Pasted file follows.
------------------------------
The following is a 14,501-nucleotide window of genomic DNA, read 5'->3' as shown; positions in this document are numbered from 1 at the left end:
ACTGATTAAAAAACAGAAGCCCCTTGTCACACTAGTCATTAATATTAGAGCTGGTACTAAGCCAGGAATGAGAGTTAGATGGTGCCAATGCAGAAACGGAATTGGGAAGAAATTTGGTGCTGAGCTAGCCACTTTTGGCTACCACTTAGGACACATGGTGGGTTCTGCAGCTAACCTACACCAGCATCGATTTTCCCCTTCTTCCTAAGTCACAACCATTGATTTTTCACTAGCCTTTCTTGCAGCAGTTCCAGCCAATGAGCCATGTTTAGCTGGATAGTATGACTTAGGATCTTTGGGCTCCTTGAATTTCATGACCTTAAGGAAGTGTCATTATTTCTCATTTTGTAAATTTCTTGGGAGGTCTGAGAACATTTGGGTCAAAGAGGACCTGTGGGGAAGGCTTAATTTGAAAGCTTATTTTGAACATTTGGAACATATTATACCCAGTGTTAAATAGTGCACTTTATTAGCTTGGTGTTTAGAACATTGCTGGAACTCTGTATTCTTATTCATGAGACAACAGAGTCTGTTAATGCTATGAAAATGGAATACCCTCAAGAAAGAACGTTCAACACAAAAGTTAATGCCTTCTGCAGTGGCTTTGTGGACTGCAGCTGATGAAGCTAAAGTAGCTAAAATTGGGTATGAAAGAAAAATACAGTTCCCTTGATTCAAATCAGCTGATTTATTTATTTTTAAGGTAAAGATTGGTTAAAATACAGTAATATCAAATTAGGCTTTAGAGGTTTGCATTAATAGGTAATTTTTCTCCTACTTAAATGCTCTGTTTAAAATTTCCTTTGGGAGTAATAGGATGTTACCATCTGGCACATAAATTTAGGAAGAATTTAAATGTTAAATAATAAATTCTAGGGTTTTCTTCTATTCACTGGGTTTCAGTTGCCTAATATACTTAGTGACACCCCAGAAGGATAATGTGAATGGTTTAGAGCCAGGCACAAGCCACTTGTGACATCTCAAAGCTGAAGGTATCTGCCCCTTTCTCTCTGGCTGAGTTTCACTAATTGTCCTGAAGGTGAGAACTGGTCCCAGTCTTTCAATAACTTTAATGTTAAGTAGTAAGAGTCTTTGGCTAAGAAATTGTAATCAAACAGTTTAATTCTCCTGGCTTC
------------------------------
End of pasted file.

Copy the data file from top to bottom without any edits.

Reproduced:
The following is a 14,501-nucleotide window of genomic DNA, read 5'->3' as shown; positions in this document are numbered from 1 at the left end:
ACTGATTAAAAAACAGAAGCCCCTTGTCACACTAGTCATTAATATTAGAGCTGGTACTAAGCCAGGAATGAGAGTTAGATGGTGCCAATGCAGAAACGGAATTGGGAAGAAATTTGGTGCTGAGCTAGCCACTTTTGGCTACCACTTAGGACACATGGTGGGTTCTGCAGCTAACCTACACCAGCATCGATTTTCCCCTTCTTCCTAAGTCACAACCATTGATTTTTCACTAGCCTTTCTTGCAGCAGTTCCAGCCAATGAGCCATGTTTAGCTGGATAGTATGACTTAGGATCTTTGGGCTCCTTGAATTTCATGACCTTAAGGAAGTGTCATTATTTCTCATTTTGTAAATTTCTTGGGAGGTCTGAGAACATTTGGGTCAAAGAGGACCTGTGGGGAAGGCTTAATTTGAAAGCTTATTTTGAACATTTGGAACATATTATACCCAGTGTTAAATAGTGCACTTTATTAGCTTGGTGTTTAGAACATTGCTGGAACTCTGTATTCTTATTCATGAGACAACAGAGTCTGTTAATGCTATGAAAATGGAATACCCTCAAGAAAGAACGTTCAACACAAAAGTTAATGCCTTCTGCAGTGGCTTTGTGGACTGCAGCTGATGAAGCTAAAGTAGCTAAAATTGGGTATGAAAGAAAAATACAGTTCCCTTGATTCAAATCAGCTGATTTATTTATTTTTAAGGTAAAGATTGGTTAAAATACAGTAATATCAAATTAGGCTTTAGAGGTTTGCATTAATAGGTAATTTTTCTCCTACTTAAATGCTCTGTTTAAAATTTCCTTTGGGAGTAATAGGATGTTACCATCTGGCACATAAATTTAGGAAGAATTTAAATGTTAAATAATAAATTCTAGGGTTTTCTTCTATTCACTGGGTTTCAGTTGCCTAATATACTTAGTGACACCCCAGAAGGATAATGTGAATGGTTTAGAGCCAGGCACAAGCCACTTGTGACATCTCAAAGCTGAAGGTATCTGCCCCTTTCTCTCTGGCTGAGTTTCACTAATTGTCCTGAAGGTGAGAACTGGTCCCAGTCTTTCAATAACTTTAATGTTAAGTAGTAAGAGTCTTTGGCTAAGAAATTGTAATCAAACAGTTTAATTCTCCTGGCTTC